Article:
Flubbed line
Frank Rich, drama critic

One Saturday afternoon before Thanksgiving I arrived for work [taking tickets at the National Theatre] and discovered that a movie star, Lauren Bacall, who was in the middle of a tryout for a comedy called Cactus Flower, was rehearsing a scene right on the mezzanine floor outside the manager’s office with another actor and with her director, Abe Burrows…As I stopped in my tracks to watch, the actress flubbed a line and muttered to herself “Oh shit!” Burrows took the pause to explain a point to the actor, who was holding a script; he had not been in this scene when I had stood for the play earlier in the week. In that moment, Bacall’s eyes wandered across the foyer and she acknowledged me by flashing a conspiratorial smile and a wink, as if to say, Hey, kid, you can stay and look if you want to, I don’t mind. So I sat down on a ledge by the window and watched…. (Washington, D.C., mid-1960s)

-from Ghost Light: A Memoir, by Frank Rich (Random House, 2000)


Tough candor
Barbara Walters, broadcast journalist

…I continued to interview people in the arts [for NBC’s Today]…Lauren Bacall. (I particularly loved Bacall’s tough candor. When I asked her about Frank Sinatra, who had proposed to her some years after the death of her husband, Humphrey Bogart, only to dump her after their engagement was leaked to the press, she pointed to the floor and snapped, “Frank is as dead and dry as this floor.” Remember that phrase, “Hell hath no fury like a woman scorned”? Bacall was living proof. … (c. 1970)

-from Audition: A Memoir, by Barbara Walters (Alfred A. Knopf, 2008)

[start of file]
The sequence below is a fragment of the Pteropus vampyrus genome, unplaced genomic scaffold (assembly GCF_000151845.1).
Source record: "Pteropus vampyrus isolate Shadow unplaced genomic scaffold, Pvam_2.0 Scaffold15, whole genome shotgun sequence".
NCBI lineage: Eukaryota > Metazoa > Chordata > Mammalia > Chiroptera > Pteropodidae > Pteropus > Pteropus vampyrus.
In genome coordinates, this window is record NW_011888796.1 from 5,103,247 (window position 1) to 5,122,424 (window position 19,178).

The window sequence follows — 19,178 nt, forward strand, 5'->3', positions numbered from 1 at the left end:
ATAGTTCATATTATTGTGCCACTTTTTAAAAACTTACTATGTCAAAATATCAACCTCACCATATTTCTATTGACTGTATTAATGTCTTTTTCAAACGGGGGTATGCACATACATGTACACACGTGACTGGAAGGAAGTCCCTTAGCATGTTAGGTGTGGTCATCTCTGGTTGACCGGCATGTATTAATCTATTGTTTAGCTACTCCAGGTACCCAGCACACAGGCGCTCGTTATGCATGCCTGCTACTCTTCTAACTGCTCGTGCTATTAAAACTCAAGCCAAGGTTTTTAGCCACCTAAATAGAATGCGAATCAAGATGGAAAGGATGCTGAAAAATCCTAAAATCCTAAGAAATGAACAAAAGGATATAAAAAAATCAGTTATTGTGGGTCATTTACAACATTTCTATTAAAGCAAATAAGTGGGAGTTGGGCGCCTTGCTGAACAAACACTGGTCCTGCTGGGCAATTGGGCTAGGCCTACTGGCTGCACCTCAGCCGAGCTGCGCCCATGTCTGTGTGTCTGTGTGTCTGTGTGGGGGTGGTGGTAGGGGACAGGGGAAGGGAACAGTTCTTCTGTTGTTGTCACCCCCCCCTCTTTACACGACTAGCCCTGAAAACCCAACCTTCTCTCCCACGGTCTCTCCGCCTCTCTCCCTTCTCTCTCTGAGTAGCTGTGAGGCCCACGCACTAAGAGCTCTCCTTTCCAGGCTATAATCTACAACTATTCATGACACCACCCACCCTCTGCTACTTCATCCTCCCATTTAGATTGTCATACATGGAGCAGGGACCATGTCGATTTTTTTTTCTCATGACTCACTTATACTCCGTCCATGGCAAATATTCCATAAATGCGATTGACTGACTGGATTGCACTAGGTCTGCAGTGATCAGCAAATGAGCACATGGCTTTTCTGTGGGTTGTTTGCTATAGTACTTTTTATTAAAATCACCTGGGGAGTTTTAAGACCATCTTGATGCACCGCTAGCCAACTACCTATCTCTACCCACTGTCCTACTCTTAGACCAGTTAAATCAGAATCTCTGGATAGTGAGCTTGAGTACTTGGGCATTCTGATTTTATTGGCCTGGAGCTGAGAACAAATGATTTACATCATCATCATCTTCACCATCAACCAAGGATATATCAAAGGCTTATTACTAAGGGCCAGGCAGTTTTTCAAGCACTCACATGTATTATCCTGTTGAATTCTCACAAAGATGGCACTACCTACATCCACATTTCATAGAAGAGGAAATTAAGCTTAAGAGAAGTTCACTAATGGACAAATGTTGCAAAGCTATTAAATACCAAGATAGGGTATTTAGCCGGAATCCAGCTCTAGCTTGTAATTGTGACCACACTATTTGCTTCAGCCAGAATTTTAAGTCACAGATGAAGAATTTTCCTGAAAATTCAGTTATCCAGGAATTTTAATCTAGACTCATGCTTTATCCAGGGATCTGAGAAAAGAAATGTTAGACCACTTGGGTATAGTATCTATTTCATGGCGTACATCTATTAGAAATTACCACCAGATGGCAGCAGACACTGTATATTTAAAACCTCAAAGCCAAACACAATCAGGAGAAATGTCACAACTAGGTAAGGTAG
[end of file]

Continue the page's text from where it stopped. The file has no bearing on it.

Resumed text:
Definitely in charge
Barbara Eden, actor

Lauren Bacall was another formidable Hollywood diva with whom I crossed paths when she was starring in Applause onstage in Los Angeles. My agent arranged for me to meet Lauren, as she was scheduled to take a break from the production and I was slated to replace her.

We met at the theater between shows and she looked me over briefly, with hardly a smile or a flash of warmth. I had expected to be fascinated and beguiled by her, but when I left her dressing room I was just saddled with the impression that she was large, commanding, and definitely in charge. I had no clue as to her impression of me, but guessed that it wasn’t remotely positive.

-from Jeannie Out of the Bottle, by Barbara Eden with Wendy Leigh (Crown Archetype, 2011)


Sexy and charming
Larry Hagman, actor

I was thrilled to get a chance to work with her. My God, when she was nineteen and going with Bogie [Humphrey Bogart], she was gorgeous, and years later she still had the looks, voice, and presence of a great star. Her aura was intimidating. Applause was one of the most daunting roles I’d undertaken, and the greatest task was Betty Bacall herself.

…I was warned by producers that she didn’t like to be touched. I have no idea if that was true or if she even knew this was said about her. But when it was finally time for our proper introduction, I was extremely nervous. I was led into a room where she was seated in the center like royalty. I understand why everyone was in such awe of her. She was an imposing figure. “Larry,” she said, gracefully extending her hand. “How nice to meet you.”

Rather than lightly take her hand, the equivalent of an air kiss, I ran my tongue from her wrist to her elbow, an impulsive, immature piece of behavior that to this day I can’t explain. But I did it and afterward I waited for something horrible to happen. I vaguely recall her laughing tensely and then I got the hell out of there.